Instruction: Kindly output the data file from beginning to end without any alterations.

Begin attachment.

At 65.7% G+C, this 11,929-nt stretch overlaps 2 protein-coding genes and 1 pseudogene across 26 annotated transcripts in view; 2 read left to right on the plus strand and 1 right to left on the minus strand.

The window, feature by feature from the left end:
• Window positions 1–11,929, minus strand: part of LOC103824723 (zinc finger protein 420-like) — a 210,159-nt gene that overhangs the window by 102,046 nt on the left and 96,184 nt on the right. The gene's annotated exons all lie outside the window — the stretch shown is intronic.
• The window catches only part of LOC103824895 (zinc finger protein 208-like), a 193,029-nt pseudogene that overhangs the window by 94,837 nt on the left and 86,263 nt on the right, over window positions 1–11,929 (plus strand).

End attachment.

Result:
At 65.7% G+C, this 11,929-nt stretch overlaps 2 protein-coding genes and 1 pseudogene across 26 annotated transcripts in view; 2 read left to right on the plus strand and 1 right to left on the minus strand.

The window, feature by feature from the left end:
• Window positions 1–11,929, minus strand: part of LOC103824723 (zinc finger protein 420-like) — a 210,159-nt gene that overhangs the window by 102,046 nt on the left and 96,184 nt on the right. The gene's annotated exons all lie outside the window — the stretch shown is intronic.
• The window catches only part of LOC103824895 (zinc finger protein 208-like), a 193,029-nt pseudogene that overhangs the window by 94,837 nt on the left and 86,263 nt on the right, over window positions 1–11,929 (plus strand).